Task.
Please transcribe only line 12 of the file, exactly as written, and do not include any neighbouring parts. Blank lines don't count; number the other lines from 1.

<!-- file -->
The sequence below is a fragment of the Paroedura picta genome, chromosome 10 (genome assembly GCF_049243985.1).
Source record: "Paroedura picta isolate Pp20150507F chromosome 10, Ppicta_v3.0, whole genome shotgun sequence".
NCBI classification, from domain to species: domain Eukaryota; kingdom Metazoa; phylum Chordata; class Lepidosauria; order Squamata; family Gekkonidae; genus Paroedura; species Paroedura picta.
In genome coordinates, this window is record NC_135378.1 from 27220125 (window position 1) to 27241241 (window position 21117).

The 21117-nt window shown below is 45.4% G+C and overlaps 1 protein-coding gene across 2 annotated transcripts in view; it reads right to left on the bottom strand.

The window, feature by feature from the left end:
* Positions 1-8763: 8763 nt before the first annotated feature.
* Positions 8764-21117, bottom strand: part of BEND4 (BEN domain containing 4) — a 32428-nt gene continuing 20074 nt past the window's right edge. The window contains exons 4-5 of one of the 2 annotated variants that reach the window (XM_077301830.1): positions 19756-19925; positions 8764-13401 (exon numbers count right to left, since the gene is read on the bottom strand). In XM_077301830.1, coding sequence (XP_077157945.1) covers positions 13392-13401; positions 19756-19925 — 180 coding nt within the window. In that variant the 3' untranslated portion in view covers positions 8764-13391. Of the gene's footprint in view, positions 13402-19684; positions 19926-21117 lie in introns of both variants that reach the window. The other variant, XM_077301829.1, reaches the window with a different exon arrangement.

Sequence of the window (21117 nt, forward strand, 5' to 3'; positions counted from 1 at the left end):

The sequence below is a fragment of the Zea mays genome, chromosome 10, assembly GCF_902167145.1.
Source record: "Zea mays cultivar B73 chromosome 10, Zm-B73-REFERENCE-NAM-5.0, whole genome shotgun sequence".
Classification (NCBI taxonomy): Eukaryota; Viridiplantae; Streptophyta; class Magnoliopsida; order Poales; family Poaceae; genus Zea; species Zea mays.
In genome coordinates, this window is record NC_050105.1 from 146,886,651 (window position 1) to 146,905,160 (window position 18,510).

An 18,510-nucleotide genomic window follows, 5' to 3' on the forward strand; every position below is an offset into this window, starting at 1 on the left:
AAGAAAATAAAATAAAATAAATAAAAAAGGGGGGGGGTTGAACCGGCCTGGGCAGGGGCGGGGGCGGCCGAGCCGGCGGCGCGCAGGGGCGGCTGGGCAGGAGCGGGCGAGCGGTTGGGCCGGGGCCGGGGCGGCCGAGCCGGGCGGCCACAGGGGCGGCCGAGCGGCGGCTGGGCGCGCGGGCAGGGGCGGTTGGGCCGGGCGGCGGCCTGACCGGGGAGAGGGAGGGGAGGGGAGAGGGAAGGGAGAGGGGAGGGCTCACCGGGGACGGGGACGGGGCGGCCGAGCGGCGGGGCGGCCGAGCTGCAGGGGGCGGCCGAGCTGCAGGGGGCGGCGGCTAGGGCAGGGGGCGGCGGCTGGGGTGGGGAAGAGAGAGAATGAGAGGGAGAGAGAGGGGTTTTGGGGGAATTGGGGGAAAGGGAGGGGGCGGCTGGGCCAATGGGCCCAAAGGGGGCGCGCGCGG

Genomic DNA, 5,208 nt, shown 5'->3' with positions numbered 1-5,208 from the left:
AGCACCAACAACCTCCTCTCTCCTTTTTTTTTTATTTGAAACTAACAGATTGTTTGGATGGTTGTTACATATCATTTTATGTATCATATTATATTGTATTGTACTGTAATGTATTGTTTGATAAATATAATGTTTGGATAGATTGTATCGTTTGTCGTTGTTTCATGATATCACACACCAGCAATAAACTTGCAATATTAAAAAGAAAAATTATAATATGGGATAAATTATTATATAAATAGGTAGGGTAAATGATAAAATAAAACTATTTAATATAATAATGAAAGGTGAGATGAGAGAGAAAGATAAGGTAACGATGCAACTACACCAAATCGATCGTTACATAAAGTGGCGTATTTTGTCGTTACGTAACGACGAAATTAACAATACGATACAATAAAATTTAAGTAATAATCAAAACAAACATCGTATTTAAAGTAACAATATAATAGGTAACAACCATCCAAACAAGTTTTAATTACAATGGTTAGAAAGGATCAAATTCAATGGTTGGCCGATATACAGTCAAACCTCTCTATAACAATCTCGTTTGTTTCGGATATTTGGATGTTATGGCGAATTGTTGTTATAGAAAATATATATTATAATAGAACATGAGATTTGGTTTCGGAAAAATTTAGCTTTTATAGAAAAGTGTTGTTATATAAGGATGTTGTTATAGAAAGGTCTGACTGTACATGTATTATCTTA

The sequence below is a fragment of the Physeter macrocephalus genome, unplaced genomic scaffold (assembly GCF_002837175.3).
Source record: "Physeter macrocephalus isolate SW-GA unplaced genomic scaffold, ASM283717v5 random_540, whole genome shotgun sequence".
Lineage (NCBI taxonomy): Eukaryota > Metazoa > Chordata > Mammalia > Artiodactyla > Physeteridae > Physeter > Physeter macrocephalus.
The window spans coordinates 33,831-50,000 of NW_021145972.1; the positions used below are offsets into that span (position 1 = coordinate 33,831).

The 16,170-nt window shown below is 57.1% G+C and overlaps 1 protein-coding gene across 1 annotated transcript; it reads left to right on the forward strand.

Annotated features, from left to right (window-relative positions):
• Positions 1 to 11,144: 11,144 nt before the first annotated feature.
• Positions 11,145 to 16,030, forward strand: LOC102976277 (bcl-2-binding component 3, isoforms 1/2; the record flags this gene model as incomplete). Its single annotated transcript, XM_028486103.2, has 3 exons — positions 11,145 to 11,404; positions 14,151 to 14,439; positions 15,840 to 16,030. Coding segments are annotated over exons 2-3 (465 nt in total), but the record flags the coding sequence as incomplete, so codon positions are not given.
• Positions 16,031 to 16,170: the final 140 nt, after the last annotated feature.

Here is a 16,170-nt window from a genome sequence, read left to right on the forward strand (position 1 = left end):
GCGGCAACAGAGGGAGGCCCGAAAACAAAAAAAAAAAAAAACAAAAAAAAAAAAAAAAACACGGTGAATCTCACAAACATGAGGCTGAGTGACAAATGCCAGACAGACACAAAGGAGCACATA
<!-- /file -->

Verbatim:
Classification (NCBI taxonomy): Eukaryota; Viridiplantae; Streptophyta; class Magnoliopsida; order Poales; family Poaceae; genus Zea; species Zea mays.